As someone whose scholarly interests are on the history, program development, and evaluation of innovative psychology undergraduate education (McGovern, 1993, 2004; McGovern & Brewer, 2003, 2005; McGovern, Furumoto, Halpern, Kimble, & McKeachie, 1991), the opportunity to construct an interdisciplinary program has been a rare privilege. At many institutions, teaching interdisciplinary courses is relegated to summer school offerings, or they become add-ons to regular assignments. For the first 7 years of our new department's life, we co-taught every new core course with one or more colleagues. For instance, I played "second chair" to a philosopher in a course called "Moral Dilemmas" and "first chair" to an astronomer in "Human Experience," in which we built an historical reading list of 19th century women scientists' narratives as precursors of 20th century memoirs. A reflective practitioner ethos served us well over the years, as we contrasted each others' pedagogies and continually tried to integrate divergent subject matter.My department believes in the continuing integration of faculty scholarship and teaching assignments. It is an ideal environment in which faculty members can expand the boundaries of their original scholarly expertise by weaving into their courses the content and pedagogy of writing across the curriculum, feminist studies, or ethnic studies, for example. Other faculty have developed expertise in entirely different disciplinary areas and constructed creative interdisciplinary syntheses. Moreover, our personnel policies reward publishing innovative scholarship in nontraditional places. For example, the astronomer in our department now teaches and writes on science, religion, and art. My path led back to studies in literature and religion, as in my undergraduate days, but now merged with narrative psychology. With that contextual introduction, I turn to the specific topic of this essay and offer a narrative about one academic career.Whenever I teach Introductory Psychology, Erikson and Erikson's (1997) life cycle theory generates intuitive and optimistic appeal with students because of its focus on identity issues. In fact, this focus on identity issues led Lawrence Friedman (1999) to title his biography of Erik Erikson "Identity's Architect." Identity issues always seem salient to most students, whatever their respective ages. Talking with colleagues in the Society for the Teaching of Psychology, I suspect that many, if asked to describe the facets of their adult identities, would list the term "teacher" more than any other. The more I re-read Erikson's original texts, the more I appreciate his interdisciplinary perspectives on human development.Dan McAdams, the personality psychologist who directs the Foley Center for the Study of Adult Lives at Northwestern University, extended Erikson's epigenetic theory, empirically demonstrating that we first create the themes or ideologies of our personal stories during adolescence. Findings in cognitive science on autobiographical memory, as well as my own study of the literary criticism of life narratives, suggest that we remember, revise, and add to these stories constantly. McAdams (2001) proposed that adult identity can be understood as an anthology of stories that we constantly edit and from which we extract ever-new meanings. His most recent research (e.g., McAdams & Logan, 2004) focuses on the generativity stage. My interdisciplinary work in teaching and writing about multicultural autobiographies confirms that, during the generativity period, crafting and editing our anthologies are very important.When I consider my own anthology of teaching stories, I find it helpful to use Socrates' similes to map the developmental sequence of an academic career with its crises and turning points. I borrowed this organizing metaphor from Hannah Arendt's (1971) essay, "Thinking and Moral Considerations," in which she recalled the similes used by Plato to describe Socrates-midwife, gadfly, and electric eel.During my thirties, in my first academic appointment at Virginia Commonwealth University, I saw my role in a counseling psychology doctoral program as that of an empathic midwife. I worked to bring forth in my students affective and cognitive insights in courses on personality theory, group counseling and psychotherapy, and vocational development. Having been trained as a psychotherapist, my classroom work drew on these skills, and I gave much more attention to teaching processes than to actual content or subject matter. The chair of my department, a statistician, had evaluated my graduate transcripts and commented that my scientific training merited the receipt of a "PhD light." However, he did predict that, with a baccalaureate from a Jesuit university, I probably could think and write and hold my own in discussions at faculty meetings.In my forties, I mixed teaching with increasing administrative responsibilities as a department chair and director of undergraduate studies. I eventually moved to the provost's office to construct a university assessment program and help reform general education across campus. In the 1990s, the new interdisciplinary undergraduate program at ASUW captured my time and energies. All of these tasks prompted a turn towards the role of gadfly. Teaching large introductory psychology classes, I stressed primarily cognitive outcomes. In seminars on psychology and religious experiences, I probed and jousted with students' certainties. Tussling with faculty about labor-intensive strategies for the assessment of student learning outcomes and then with a state regents board about post-tenure personnel policies complemented the gadfly persona.To mark that wonderful life cycle event of turning 50, a rare neurological illness, Guillain Barre Syndrome, paralyzed me. Forty-eight hours after doing a National Science Foundation workshop for psychology faculty, I was enrolled (passive voice is apt here!) as a new student in a postdoctoral, highly experiential curriculum that included courses such as "intensive care," "in-patient physical and occupational therapy," and "out-patient rehabilitation for activities of daily living skills." I was exiled from campus for an entire year and left permanently disabled with residual damage to the peripheral nervous system. Socrates' electric eel became a poignant metaphor. However, there were immeasurable benefits from being stopped dead in my tracks in the autumn stages of an academic career.When I was paralyzed and in the hospital for the equivalent of two semesters, I had no control or sense of agency about even the most basic motor skills. I was dependent on others for every facet of my physical well-being. The condition directly affected my thoughts and feelings about who I was, what to do from moment-to-moment and then week-to-week, and who I could hope to become when this unanticipated trauma abated. I was forced to suspend my business as usual, listen to everyone more carefully, and appreciate elegantly new sensations and perceptions. Mundane phenomenology became fascinating, not only as I did my intellectual gymnastics, but also for the aesthetics of heretofore unseen, unheard, untouched, unfelt beauty. The Pulitzer Prize winning playwright, Jonathan Larson, posed a good question in his play about the experiences of AIDS patients: How do you measure a year? 525,600 minutes!As I prepared to return to teaching 400 days after feeling the first sensations of paralysis, I tried to weave my illness and rehabilitation experiences into the anthology of stories that included vocational identity. My reflections about losing my independence echoed the stories I heard from new students every academic year. I now understood profoundly why adult and first-generation college students felt de-skilled and dependent when they ventured into the new territories of our intellectual preserves. As scholar-teachers, we state intellectual goals in multiple discourses without translating their common denominators or the reasons why they are different. We prescribe reading and writing treatment plans based on idiosyncratic preferences without offering contexts or alternative pathways. We establish authority as our students' sole guide as they navigate through a maze of conflicting choices. We demand regularity according to our schedules and expect our students' consistent performance according to our life's regimen.Socrates' electric eel is a rich metaphor. Arendt's (1971) analysis taught me that teachers and learners can be stopped dead in their tracks by the power of an idea, not just an event. We are stunned, rendered motionless, and must grapple directly with what hit us. We can do nothing, but we still can think and feel and savor all that is past, present, and yet to come. When our capacity to move returns, we will renew our sense of agency. Happily, we are never the same because that teaching and learning moment lingers as we once more move hands and legs and mouth in deliberate and purposeful directions. After crises in academic life, we often have the wherewithal and the blessings of a collegial community to return to teach again. Similarly, when students' semesters are over, they eventually return to learn again, and, hopefully, this pattern will repeat itself at other times and in other places.It's been 8 years since my encounter with the electric eel. The chronic pain and fatigue from residual neurological damage are permanent reminders. The account became a good case study for the section on disabling conditions that I now include in my "Multicultural Autobiographies" course. Like McAdams' (2001) life story model of identity, the episode is remembered and its meanings revised as part of my anthology. One of its most powerful narrative themes remains-Seeking Socrates' Similes.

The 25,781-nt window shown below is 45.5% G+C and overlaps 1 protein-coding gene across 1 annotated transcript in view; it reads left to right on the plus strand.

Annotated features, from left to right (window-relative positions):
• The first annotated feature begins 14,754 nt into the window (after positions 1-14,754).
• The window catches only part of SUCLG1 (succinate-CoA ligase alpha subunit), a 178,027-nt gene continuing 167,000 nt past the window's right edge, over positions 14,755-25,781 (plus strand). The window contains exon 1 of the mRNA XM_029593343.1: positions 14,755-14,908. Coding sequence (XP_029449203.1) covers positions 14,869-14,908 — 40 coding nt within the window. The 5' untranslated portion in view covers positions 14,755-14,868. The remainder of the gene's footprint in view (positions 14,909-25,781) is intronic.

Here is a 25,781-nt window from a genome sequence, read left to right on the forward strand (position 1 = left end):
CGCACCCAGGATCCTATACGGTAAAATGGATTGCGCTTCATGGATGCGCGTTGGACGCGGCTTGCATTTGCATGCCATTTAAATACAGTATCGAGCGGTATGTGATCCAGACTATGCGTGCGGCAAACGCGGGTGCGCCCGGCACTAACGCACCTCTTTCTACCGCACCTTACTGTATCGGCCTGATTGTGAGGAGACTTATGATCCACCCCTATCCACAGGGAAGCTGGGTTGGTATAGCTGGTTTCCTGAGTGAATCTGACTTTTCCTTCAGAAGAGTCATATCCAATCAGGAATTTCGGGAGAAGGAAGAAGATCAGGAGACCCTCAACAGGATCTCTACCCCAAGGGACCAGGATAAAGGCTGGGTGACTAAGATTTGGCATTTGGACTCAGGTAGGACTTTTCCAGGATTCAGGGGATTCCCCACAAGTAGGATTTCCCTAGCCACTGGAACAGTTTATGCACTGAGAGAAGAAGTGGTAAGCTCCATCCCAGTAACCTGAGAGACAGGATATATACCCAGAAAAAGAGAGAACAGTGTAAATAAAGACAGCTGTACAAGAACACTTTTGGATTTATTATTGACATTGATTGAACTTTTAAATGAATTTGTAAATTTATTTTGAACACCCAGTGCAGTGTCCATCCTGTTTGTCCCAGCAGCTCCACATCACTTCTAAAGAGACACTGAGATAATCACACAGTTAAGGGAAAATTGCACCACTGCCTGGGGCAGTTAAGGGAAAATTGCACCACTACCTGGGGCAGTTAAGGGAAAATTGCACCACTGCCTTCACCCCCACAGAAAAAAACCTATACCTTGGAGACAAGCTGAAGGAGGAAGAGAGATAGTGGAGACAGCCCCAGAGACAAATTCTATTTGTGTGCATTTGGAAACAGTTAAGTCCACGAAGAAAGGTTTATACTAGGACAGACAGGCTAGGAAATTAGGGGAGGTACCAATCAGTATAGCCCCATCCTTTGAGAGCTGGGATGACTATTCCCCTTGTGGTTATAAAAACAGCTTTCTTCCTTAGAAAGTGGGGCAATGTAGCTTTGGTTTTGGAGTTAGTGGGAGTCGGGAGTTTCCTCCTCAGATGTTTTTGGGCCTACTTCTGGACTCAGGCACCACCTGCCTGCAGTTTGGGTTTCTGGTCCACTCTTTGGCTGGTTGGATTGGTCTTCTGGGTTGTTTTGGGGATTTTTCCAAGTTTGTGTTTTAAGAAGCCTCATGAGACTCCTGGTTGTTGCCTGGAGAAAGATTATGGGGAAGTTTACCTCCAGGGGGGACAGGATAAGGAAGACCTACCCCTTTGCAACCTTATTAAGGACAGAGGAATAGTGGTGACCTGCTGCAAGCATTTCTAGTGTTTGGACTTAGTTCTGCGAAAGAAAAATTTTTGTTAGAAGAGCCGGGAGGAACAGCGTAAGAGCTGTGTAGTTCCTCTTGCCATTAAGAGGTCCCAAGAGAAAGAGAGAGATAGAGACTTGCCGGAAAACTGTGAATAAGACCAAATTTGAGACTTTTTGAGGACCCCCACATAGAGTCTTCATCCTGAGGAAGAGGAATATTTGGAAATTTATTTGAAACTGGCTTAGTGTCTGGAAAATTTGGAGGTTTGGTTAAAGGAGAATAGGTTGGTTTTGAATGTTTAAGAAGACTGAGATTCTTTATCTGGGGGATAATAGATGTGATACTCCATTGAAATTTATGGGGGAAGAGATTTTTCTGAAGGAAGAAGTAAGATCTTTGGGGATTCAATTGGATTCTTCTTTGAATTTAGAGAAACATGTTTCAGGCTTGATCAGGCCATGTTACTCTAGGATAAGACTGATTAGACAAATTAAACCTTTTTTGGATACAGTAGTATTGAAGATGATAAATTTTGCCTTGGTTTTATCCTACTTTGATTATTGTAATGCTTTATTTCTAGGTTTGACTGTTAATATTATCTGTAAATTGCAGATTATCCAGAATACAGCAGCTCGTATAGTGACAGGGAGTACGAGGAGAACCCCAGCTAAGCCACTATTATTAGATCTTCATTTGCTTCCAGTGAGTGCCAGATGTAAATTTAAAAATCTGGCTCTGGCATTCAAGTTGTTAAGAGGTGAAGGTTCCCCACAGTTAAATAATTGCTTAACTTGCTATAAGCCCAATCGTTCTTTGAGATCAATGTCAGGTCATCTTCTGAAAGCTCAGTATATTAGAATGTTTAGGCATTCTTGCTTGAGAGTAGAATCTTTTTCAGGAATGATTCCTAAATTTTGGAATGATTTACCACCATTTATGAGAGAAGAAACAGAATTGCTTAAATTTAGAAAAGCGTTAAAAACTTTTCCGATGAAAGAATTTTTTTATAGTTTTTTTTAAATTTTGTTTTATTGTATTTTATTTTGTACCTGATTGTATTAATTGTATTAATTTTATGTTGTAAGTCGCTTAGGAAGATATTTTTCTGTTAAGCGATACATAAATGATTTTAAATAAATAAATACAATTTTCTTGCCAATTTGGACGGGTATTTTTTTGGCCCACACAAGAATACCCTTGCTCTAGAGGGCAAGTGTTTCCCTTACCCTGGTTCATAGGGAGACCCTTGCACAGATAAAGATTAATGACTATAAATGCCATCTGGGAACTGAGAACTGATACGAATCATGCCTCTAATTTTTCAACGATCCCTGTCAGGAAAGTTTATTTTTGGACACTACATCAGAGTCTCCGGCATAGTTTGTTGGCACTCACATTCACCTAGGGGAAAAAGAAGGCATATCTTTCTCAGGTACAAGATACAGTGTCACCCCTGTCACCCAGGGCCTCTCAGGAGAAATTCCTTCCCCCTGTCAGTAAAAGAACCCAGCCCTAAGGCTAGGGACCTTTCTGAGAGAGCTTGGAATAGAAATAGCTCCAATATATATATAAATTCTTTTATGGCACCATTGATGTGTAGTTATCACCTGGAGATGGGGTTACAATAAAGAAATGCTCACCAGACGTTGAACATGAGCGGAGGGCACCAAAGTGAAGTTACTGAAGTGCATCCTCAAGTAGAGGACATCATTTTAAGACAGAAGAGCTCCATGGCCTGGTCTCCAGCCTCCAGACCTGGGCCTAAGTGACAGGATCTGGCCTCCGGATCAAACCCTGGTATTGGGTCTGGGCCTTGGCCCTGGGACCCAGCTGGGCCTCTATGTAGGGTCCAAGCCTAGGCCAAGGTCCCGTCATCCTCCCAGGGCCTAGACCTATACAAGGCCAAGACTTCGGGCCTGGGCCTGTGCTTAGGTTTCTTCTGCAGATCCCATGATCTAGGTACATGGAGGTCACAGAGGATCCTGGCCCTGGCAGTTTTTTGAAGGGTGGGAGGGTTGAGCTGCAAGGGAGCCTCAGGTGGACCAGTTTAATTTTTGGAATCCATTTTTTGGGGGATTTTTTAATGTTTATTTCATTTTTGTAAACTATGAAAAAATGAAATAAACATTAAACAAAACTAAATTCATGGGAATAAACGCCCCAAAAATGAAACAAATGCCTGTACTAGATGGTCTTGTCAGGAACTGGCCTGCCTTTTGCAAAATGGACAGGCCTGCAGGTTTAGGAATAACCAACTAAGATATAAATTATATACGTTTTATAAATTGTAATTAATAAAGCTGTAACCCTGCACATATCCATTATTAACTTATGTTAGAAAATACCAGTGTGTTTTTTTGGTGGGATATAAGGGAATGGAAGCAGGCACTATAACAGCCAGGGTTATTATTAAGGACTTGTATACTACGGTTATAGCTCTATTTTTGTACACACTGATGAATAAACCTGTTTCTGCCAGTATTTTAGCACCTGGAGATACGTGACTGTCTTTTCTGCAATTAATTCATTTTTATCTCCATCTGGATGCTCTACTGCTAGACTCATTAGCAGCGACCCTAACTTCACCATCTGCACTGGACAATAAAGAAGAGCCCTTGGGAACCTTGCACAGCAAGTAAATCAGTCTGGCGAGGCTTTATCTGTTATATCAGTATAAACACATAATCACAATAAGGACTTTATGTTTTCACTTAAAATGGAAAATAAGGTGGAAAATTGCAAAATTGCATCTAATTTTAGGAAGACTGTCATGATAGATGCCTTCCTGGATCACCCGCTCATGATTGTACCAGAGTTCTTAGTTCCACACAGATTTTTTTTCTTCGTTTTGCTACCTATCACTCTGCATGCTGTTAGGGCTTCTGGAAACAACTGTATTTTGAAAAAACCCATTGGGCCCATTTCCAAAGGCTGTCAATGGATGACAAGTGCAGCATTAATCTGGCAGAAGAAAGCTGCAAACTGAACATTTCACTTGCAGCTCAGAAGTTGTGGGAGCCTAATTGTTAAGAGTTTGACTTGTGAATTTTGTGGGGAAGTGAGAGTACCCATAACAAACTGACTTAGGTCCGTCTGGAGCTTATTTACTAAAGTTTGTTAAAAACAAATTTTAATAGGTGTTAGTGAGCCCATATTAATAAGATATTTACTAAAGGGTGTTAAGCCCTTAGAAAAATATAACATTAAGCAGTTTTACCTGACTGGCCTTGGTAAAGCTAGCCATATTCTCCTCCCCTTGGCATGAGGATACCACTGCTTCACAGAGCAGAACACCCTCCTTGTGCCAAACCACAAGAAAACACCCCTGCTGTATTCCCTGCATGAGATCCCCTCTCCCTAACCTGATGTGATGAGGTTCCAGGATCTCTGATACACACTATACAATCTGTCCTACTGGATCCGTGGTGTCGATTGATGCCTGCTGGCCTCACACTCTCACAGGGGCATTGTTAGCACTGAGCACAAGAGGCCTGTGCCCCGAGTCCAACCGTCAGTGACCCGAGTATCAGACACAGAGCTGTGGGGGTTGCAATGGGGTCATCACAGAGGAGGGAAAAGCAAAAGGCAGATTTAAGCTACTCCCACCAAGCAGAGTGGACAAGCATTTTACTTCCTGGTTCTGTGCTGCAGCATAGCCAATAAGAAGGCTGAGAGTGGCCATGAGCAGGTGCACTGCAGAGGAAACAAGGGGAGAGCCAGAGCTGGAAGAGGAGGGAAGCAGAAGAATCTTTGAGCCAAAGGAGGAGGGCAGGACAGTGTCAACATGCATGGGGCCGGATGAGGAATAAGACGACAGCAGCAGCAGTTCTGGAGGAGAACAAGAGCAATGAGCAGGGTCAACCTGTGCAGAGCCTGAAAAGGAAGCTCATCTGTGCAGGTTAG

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McAdams, D. P., & Logan, R. L. (2004). What is generativity? In E. de St. Aubin, D. P. McAdams, & T. C. Kim (Eds.), The generative society: Caring for future generations (pp. 15-31). Washington, DC: American Psychological Association.